A walrus calf found in northern Alaska captured hearts online after the organization caring for him shared that he’s been put on a regimen of 24/7 cuddling.
The young animal, which weighed in at around 140 pounds, was rescued in late July about 4 miles inland from the Beaufort Sea — “a highly unusual location for [a] Pacific walrus,” the Alaska SeaLife Center said in a press release.
Walruses depend heavily on their mothers for their first two years of life, and with no maternal figure in sight, officials knew the wandering calf wouldn’t survive alone.
Estimated to be about 1 month old at the time of rescue, he was flown to the SeaLife Center and diagnosed with malnutrition, dehydration, a cloudy eye, and a possible infection.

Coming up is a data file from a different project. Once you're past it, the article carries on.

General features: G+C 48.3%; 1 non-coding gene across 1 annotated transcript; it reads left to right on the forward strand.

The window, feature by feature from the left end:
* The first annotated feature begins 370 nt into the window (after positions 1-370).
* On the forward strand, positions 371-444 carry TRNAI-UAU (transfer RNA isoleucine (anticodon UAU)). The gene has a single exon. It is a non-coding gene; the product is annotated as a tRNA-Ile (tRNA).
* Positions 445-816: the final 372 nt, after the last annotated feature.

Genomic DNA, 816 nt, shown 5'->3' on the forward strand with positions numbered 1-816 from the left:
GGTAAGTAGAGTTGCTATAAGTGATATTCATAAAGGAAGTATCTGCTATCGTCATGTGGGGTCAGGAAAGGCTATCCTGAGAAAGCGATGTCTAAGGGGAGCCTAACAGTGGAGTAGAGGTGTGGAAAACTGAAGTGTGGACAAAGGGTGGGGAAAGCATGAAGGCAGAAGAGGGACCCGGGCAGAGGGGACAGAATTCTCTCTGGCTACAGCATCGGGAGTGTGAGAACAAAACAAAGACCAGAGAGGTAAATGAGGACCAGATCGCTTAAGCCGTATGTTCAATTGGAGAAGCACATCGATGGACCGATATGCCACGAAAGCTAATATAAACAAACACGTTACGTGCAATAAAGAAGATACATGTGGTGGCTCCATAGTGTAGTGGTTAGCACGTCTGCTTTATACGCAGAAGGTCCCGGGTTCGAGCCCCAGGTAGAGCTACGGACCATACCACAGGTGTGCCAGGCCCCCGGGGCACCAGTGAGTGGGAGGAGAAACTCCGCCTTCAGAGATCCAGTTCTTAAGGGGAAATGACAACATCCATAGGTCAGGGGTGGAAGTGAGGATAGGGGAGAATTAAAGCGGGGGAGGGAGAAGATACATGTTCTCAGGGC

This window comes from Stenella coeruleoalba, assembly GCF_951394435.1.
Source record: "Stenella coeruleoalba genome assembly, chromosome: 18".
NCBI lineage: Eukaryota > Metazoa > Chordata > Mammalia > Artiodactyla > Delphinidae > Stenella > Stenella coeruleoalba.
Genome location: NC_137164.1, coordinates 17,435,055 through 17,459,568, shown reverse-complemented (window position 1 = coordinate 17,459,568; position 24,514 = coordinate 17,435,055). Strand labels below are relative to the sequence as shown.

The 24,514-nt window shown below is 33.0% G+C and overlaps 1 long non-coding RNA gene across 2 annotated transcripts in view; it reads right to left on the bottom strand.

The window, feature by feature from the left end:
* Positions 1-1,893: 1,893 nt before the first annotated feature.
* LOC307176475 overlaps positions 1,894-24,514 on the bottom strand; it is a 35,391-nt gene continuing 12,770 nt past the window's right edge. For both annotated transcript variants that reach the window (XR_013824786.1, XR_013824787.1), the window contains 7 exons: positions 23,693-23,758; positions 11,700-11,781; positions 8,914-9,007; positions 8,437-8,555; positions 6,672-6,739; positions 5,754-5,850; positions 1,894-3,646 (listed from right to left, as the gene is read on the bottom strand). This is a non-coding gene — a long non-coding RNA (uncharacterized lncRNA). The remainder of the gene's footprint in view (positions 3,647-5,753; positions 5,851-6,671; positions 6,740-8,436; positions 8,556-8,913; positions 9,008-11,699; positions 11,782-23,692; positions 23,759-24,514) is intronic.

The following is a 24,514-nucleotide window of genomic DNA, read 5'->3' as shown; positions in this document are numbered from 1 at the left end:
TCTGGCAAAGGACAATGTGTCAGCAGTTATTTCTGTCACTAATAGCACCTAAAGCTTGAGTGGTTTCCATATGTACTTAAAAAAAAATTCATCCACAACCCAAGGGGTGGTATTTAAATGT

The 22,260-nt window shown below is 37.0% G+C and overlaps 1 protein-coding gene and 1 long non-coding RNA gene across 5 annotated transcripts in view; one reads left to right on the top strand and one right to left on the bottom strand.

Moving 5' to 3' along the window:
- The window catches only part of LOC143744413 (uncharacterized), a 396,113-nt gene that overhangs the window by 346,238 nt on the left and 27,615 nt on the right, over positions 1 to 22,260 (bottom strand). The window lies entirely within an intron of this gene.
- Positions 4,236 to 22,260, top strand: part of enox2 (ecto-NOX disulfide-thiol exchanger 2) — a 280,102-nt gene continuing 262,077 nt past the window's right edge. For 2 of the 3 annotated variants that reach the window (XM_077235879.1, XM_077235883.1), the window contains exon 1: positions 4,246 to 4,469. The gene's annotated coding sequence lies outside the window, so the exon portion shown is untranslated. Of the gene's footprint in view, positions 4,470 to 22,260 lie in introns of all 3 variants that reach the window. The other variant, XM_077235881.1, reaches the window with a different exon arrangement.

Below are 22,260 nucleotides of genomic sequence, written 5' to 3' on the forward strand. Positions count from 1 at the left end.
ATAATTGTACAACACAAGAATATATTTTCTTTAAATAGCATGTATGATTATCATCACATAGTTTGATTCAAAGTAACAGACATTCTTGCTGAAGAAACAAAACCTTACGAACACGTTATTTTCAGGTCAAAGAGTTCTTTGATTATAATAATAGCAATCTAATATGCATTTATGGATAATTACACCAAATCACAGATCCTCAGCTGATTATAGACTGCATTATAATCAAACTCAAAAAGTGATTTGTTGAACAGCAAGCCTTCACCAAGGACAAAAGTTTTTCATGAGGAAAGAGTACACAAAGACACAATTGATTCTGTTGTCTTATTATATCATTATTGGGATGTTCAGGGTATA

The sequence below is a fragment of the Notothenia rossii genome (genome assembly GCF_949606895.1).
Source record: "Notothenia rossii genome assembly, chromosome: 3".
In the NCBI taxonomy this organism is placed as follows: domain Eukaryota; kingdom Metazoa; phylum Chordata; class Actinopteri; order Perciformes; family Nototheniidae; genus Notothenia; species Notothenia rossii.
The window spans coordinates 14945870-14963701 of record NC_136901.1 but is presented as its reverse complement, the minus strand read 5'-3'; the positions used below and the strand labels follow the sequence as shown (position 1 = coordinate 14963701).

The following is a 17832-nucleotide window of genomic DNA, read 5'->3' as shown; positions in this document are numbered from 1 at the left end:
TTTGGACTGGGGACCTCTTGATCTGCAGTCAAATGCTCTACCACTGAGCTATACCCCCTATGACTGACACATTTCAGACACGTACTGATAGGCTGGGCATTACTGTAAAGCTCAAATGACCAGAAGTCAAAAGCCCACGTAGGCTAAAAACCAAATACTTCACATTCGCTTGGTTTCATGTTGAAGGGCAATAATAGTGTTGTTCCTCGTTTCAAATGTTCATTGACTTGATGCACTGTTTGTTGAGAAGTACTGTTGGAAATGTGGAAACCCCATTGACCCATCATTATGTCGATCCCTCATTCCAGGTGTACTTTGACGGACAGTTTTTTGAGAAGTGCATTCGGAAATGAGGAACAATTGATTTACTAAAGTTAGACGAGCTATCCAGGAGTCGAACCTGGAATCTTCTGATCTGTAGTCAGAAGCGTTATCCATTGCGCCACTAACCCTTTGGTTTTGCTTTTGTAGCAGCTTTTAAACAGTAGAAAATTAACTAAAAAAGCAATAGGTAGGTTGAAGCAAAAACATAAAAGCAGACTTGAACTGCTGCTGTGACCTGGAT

“We are lucky that his first night went well,” said Jane Belovarac, the center’s wildlife response curator. “It isn’t often that we’re able to admit a walrus calf, but every time we do, we learn more about the species and how to care for them.”
Now onto the cuddles: As of August 3, the walrus was put under a 24-hour care regimen that includes “round-the-clock ‘cuddling’” in order to emulate the physical closeness usually provided by the mother. Since “calves tend to habituate quickly to human care,” he was already eating formula from a bottle at that time.
In an update two days later, the center said staff were continuing to provide constant care to the calf, who was alert and still eating well.
“This is the center’s first walrus patient in 4 years, and one of only 10 admitted in the center’s 25-year history, making this an exceptional case for the Wildlife Response Program and a rare opportunity for all involved,” the release read.